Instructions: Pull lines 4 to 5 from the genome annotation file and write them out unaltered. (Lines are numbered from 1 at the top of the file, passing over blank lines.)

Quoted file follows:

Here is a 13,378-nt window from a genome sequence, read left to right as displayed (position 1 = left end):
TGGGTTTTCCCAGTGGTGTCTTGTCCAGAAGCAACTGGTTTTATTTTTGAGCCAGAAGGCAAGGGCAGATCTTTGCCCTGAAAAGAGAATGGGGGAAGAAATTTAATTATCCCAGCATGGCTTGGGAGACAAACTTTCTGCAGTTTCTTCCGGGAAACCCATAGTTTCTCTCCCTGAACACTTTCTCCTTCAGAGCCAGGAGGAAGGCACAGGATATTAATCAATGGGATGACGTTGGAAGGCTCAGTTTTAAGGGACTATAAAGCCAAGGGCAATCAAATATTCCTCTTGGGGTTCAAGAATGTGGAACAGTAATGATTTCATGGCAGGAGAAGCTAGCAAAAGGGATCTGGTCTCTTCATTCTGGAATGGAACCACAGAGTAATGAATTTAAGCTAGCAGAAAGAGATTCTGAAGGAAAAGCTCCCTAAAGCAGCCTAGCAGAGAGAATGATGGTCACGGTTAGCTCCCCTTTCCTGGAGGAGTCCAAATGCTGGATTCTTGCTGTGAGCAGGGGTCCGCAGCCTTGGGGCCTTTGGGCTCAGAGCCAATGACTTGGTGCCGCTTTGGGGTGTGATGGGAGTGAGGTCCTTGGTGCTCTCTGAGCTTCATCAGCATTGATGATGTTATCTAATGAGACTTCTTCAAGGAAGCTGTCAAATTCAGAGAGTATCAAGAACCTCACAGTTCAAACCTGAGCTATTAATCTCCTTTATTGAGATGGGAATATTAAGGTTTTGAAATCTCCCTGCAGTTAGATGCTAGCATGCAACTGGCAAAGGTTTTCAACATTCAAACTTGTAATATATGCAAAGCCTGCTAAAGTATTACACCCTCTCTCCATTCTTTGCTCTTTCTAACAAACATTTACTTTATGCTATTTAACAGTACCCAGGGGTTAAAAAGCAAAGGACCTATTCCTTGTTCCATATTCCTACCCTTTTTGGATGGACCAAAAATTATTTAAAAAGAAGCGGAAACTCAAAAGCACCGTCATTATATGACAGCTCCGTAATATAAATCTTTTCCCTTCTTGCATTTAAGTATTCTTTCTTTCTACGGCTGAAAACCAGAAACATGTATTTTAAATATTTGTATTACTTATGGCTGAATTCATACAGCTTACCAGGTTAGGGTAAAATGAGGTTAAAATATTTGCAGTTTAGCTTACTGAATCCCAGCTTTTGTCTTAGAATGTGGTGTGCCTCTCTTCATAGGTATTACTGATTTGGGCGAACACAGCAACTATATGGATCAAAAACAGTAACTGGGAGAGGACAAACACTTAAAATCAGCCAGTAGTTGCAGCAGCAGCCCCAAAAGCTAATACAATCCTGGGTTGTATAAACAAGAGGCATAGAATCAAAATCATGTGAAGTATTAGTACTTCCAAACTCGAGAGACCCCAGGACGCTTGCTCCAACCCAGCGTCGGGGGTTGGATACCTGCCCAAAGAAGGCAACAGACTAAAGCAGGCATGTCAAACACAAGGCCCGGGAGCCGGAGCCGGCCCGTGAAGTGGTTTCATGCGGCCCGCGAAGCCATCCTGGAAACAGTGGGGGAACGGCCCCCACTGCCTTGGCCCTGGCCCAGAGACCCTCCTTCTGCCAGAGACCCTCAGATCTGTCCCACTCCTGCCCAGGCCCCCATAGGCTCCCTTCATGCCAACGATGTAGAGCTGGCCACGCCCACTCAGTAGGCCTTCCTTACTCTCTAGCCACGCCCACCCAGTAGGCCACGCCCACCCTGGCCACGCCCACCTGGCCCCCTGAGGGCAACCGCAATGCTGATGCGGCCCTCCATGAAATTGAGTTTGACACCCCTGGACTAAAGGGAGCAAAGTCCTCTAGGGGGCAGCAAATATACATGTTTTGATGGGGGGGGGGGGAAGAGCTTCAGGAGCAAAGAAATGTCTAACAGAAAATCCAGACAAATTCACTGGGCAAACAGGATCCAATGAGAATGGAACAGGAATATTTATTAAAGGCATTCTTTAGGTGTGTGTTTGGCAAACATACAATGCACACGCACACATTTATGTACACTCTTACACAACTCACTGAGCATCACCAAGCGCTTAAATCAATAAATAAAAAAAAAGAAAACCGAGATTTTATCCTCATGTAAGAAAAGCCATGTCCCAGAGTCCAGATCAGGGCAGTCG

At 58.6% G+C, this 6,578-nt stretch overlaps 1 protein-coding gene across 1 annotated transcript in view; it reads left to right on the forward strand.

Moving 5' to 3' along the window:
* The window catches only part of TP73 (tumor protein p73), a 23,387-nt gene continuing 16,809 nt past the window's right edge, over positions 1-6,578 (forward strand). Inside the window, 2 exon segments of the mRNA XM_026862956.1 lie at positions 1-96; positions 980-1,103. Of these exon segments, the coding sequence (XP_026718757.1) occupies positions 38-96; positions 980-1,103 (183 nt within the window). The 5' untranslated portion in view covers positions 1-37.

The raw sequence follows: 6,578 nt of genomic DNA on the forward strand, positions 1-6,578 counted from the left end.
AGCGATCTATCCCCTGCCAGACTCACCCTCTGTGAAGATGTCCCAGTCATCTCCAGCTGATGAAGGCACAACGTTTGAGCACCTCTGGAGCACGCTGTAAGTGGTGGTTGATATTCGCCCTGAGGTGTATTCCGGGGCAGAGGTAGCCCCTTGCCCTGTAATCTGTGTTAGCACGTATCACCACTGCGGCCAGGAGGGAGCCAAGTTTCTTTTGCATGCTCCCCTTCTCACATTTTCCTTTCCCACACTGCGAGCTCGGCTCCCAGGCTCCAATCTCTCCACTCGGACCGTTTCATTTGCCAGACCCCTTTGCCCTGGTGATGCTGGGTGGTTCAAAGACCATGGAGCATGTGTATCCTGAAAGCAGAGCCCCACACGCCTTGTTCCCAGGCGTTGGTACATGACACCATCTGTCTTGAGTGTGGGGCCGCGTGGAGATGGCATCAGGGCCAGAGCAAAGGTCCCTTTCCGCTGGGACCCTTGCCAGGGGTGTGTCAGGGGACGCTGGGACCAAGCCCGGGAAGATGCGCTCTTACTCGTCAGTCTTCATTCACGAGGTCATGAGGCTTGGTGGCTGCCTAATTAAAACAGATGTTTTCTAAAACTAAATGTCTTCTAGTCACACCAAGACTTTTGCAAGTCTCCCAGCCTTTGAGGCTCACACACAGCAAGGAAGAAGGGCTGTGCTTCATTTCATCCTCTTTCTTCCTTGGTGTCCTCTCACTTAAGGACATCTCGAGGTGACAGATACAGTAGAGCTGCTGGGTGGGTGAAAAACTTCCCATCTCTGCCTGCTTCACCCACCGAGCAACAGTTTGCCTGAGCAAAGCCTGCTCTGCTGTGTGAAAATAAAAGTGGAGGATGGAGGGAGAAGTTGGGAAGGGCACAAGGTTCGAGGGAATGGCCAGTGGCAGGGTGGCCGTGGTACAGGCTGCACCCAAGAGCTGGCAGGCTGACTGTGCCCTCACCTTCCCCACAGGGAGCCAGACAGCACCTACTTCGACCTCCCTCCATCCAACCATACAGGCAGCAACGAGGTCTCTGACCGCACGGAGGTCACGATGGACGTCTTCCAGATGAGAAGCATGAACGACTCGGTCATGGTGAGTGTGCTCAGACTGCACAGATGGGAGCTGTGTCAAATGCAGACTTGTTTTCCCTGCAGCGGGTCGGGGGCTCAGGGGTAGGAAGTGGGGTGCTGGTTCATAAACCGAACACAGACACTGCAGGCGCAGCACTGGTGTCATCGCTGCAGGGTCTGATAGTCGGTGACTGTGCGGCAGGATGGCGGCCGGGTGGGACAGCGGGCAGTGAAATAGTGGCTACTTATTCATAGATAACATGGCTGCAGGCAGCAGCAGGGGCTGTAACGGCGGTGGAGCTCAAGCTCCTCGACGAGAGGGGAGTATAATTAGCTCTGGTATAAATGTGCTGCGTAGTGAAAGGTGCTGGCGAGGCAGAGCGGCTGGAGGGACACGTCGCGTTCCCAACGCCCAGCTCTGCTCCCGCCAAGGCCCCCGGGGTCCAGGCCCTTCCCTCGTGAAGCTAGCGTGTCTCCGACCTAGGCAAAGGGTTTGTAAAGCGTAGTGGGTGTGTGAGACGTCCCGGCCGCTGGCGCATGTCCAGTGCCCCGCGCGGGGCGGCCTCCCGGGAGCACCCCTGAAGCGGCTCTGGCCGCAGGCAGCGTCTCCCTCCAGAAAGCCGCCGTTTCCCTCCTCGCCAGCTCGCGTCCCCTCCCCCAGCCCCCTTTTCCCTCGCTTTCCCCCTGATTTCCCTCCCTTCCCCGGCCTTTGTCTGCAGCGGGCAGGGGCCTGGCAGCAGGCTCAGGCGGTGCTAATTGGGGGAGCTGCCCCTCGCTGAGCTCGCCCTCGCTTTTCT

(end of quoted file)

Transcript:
Moving 5' to 3' along the window:
* The window catches only part of TP73 (tumor protein p73), a 23,387-nt gene continuing 16,809 nt past the window's right edge, over positions 1-6,578 (forward strand). Inside the window, 2 exon segments of the mRNA XM_026862956.1 lie at positions 1-96; positions 980-1,103. Of these exon segments, the coding sequence (XP_026718757.1) occupies positions 38-96; positions 980-1,103 (183 nt within the window). The 5' untranslated portion in view covers positions 1-37.